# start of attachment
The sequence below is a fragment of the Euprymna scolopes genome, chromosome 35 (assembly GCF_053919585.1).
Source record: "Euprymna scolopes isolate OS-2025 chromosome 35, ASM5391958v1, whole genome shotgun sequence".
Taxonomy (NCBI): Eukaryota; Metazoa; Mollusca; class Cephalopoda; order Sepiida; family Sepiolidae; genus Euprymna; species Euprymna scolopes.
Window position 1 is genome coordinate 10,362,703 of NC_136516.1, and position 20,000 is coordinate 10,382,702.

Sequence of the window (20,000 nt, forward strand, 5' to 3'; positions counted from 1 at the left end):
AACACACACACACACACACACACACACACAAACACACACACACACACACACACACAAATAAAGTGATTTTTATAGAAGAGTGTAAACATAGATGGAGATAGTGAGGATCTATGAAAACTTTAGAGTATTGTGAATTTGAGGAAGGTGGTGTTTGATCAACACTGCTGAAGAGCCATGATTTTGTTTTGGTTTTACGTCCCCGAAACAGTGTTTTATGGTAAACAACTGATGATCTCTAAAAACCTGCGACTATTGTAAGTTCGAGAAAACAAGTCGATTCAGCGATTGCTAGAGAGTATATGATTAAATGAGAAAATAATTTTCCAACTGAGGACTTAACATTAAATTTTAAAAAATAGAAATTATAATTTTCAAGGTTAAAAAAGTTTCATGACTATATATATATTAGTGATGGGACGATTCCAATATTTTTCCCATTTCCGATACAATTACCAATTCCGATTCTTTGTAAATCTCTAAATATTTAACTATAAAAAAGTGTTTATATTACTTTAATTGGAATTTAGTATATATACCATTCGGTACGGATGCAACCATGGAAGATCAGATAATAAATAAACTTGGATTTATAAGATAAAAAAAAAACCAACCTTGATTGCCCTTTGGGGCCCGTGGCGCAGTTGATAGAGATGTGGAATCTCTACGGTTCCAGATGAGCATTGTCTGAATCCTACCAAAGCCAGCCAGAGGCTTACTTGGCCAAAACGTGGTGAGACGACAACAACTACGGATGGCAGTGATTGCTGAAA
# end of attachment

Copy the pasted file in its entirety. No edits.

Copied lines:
The sequence below is a fragment of the Euprymna scolopes genome, chromosome 35 (assembly GCF_053919585.1).
Source record: "Euprymna scolopes isolate OS-2025 chromosome 35, ASM5391958v1, whole genome shotgun sequence".
Taxonomy (NCBI): Eukaryota; Metazoa; Mollusca; class Cephalopoda; order Sepiida; family Sepiolidae; genus Euprymna; species Euprymna scolopes.
Window position 1 is genome coordinate 10,362,703 of NC_136516.1, and position 20,000 is coordinate 10,382,702.

Sequence of the window (20,000 nt, forward strand, 5' to 3'; positions counted from 1 at the left end):
AACACACACACACACACACACACACACACAAACACACACACACACACACACACACAAATAAAGTGATTTTTATAGAAGAGTGTAAACATAGATGGAGATAGTGAGGATCTATGAAAACTTTAGAGTATTGTGAATTTGAGGAAGGTGGTGTTTGATCAACACTGCTGAAGAGCCATGATTTTGTTTTGGTTTTACGTCCCCGAAACAGTGTTTTATGGTAAACAACTGATGATCTCTAAAAACCTGCGACTATTGTAAGTTCGAGAAAACAAGTCGATTCAGCGATTGCTAGAGAGTATATGATTAAATGAGAAAATAATTTTCCAACTGAGGACTTAACATTAAATTTTAAAAAATAGAAATTATAATTTTCAAGGTTAAAAAAGTTTCATGACTATATATATATTAGTGATGGGACGATTCCAATATTTTTCCCATTTCCGATACAATTACCAATTCCGATTCTTTGTAAATCTCTAAATATTTAACTATAAAAAAGTGTTTATATTACTTTAATTGGAATTTAGTATATATACCATTCGGTACGGATGCAACCATGGAAGATCAGATAATAAATAAACTTGGATTTATAAGATAAAAAAAAAACCAACCTTGATTGCCCTTTGGGGCCCGTGGCGCAGTTGATAGAGATGTGGAATCTCTACGGTTCCAGATGAGCATTGTCTGAATCCTACCAAAGCCAGCCAGAGGCTTACTTGGCCAAAACGTGGTGAGACGACAACAACTACGGATGGCAGTGATTGCTGAAA